The Magazine

In the Driver's Seat

Condoleezza Rice and the jettisoning of the Bush Doctrine.

Jun 2, 2008, Vol. 13, No. 36 • By STEPHEN F. HAYES
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In a May 9, 2008, interview, Rice denied to me that she deliberately closed the circle of presidential advisers on North Korea. "I don't cut out people of my team," she said. "Anything that I've done with the president, I've done with [national security adviser] Steve Hadley, the vice president, and now, Bob Gates. So this has been very much an administration effort."

But confirmation of this gambit came from a reliable--if unexpected--source: Chris Hill. The busy diplomat made time to talk to Mike Chinoy, a former CNN reporter, for Meltdown: The Inside Story of the North Korean Nuclear Crisis, a book to be published in August. Chinoy had access to many of the key characters in the drama that has unfolded over more than a decade. Despite his consistent condemnations of the U.S. government for its failure to be more conciliatory and his attempts to rationalize North Korean irrationality, Chinoy's book is very well sourced and impeccably reported. And though Hill is portrayed sympathetically, the narrative is unintentionally damning.

"To Hill, the Bush administration was still full of people who were opposed to negotiations, and who felt the mere act of speaking with foreigners displayed weakness," writes Chinoy. "So the leading hardliners--Vice President Cheney's office, the office of the secretary of defense, Robert Joseph, the outgoing undersecretary for arms control--were kept in the dark." According to Hill, documentation of the policy deliberations was discouraged, and in some cases the demands for secrecy originated with Rice. "Some of the minimal paperwork business is coming directly from the secretary," Hill told Chinoy. "She said, 'Bring it only to me.' "

But Rice did more than just approve Hill's proposal for another bilateral meeting with his North Korean counterparts. She took it directly to George W. Bush and sought to persuade him to reverse his unequivocal and very public rejection of such direct talks just three months earlier.

It worked. The president changed his mind. So three months after Bush threatened serious consequences for North Korea's continued intransigence, Hill and his team feted their North Korean counterparts with "friendly toasts" at a dinner in a private room at the Hilton Hotel in Berlin. "We pulled out all of the stops," a member of Hill's team told Chinoy, "because we wanted to demonstrate we were serious and sincere."

In many ways, George W. Bush's reluctant acceptance of bilateral talks with the North Koreans is the story of the latter half of his presidency.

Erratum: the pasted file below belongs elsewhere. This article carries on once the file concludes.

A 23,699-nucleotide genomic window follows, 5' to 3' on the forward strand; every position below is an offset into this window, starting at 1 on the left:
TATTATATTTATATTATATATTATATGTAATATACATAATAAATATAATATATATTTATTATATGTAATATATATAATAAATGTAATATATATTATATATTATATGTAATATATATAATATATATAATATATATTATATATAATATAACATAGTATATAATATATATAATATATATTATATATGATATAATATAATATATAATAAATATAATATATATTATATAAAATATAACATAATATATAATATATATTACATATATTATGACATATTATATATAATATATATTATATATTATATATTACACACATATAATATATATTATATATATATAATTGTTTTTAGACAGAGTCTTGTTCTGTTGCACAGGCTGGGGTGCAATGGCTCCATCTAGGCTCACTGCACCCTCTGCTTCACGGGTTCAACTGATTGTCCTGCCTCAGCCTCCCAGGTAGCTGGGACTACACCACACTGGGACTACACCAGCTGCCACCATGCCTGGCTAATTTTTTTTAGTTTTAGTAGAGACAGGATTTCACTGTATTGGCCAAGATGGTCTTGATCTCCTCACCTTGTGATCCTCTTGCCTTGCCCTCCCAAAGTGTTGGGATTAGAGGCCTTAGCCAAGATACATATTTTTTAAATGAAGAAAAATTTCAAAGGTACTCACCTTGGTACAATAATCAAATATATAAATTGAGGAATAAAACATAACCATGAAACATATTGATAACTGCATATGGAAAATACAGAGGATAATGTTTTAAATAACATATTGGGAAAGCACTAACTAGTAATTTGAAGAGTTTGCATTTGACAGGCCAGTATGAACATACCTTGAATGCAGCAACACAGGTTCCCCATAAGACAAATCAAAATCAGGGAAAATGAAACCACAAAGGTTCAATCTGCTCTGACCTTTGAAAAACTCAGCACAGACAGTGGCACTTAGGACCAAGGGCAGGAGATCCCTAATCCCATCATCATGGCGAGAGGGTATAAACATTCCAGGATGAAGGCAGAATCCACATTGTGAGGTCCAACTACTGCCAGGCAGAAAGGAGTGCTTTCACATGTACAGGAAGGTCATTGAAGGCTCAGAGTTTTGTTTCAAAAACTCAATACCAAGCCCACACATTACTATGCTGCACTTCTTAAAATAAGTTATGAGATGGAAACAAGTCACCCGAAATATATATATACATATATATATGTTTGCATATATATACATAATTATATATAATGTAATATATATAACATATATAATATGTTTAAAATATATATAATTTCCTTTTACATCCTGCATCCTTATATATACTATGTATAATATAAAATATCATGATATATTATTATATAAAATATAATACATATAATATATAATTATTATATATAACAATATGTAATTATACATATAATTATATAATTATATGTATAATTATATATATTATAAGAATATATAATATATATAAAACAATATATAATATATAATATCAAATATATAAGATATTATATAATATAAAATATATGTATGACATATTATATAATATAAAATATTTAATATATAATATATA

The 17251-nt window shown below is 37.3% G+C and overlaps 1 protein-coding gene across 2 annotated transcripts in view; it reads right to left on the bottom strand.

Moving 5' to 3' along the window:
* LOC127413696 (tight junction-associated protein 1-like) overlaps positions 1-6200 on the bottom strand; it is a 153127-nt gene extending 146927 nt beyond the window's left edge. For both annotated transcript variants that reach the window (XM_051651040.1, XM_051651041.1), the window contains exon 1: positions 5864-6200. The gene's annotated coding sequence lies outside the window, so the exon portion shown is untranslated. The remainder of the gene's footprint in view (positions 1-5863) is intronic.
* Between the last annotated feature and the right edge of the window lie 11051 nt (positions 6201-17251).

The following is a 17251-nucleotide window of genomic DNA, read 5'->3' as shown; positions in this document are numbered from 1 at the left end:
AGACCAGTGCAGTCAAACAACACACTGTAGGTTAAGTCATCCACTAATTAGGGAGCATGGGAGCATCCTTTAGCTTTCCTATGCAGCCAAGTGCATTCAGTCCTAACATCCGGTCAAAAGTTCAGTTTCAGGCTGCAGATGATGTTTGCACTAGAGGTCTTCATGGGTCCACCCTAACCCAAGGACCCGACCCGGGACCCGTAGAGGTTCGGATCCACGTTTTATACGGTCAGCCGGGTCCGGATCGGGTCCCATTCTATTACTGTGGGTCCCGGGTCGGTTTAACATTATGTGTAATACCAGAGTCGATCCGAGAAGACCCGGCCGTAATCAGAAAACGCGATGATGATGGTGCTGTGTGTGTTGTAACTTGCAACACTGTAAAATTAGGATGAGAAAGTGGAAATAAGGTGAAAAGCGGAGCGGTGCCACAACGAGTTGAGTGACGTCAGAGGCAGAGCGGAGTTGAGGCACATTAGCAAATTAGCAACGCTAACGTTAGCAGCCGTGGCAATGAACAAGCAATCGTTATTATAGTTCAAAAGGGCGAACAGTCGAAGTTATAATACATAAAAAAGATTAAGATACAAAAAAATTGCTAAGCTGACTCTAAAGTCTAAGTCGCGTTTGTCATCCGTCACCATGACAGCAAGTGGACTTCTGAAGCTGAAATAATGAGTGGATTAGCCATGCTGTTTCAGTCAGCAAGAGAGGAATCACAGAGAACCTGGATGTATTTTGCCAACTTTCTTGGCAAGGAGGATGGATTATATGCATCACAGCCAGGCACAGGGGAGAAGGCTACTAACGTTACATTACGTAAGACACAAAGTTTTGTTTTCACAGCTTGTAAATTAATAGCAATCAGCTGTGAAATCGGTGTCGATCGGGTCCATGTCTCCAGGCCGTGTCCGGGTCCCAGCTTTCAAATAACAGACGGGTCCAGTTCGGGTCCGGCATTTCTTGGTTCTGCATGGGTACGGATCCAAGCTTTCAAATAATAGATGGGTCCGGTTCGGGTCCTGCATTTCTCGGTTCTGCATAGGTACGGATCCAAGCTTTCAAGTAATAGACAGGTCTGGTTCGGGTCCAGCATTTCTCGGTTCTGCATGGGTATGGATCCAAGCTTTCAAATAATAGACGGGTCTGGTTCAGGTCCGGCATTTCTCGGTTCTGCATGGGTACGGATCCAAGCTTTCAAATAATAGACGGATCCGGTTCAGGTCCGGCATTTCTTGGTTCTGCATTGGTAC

Bush began his second term with the kind of bold, uncompromising vision that had characterized his first four years in office. The ultimate goal of U.S. policy, he proclaimed in his second inaugural address, is "ending tyranny in our world." Bush said: "My most solemn duty is to protect this nation and its people against further attacks and emerging threats. Some have unwisely chosen to test America's resolve, and have found it firm."

But that speech is better understood in retrospect as a coda to his first term than a bridge to the current one. In the second term, those who have chosen to test America's resolve--the Iranians, the Syrians, the North Koreans--have often found it less than firm.

There are several reasons for this. Most obviously, the effects of the war in Iraq. At first, the ripple effects from that intervention seemed to have been what the Bush team predicted. Just as the fall of Baghdad after three weeks demonstrated the dominance of American military power, the decision to remove Saddam Hussein indicated the willingness of George W. Bush to make good on his threats. Syria's Bashar al-Assad, worried that he would be next, authorized his intelligence services to increase their assistance to the CIA. Libya's Muammar Qaddafi voluntarily gave up his own WMD programs, telling Italian prime minister Silvio Berlusconi that he did not want to be the next Saddam Hussein. Egyptian President Hosni Mubarak hinted at more open elections, and there were municipal elections in Saudi Arabia. But the troubles in Iraq mounted--from the intelligence failures on weapons of mass destruction to the continued presence of more than 100,000 U.S. troops--and seemed to limit the Bush administration's options.

So Bush has lowered his expectations and, more than three years later, has mostly abandoned the tough-guy rhetoric that characterized his first term. No one has played a larger role in this shift than Condoleezza Rice, who has been the most influential member of Bush's foreign policy and national security team since her promotion to the post of chief diplomat. "Her influence on the president is total," says one senior Bush administration official.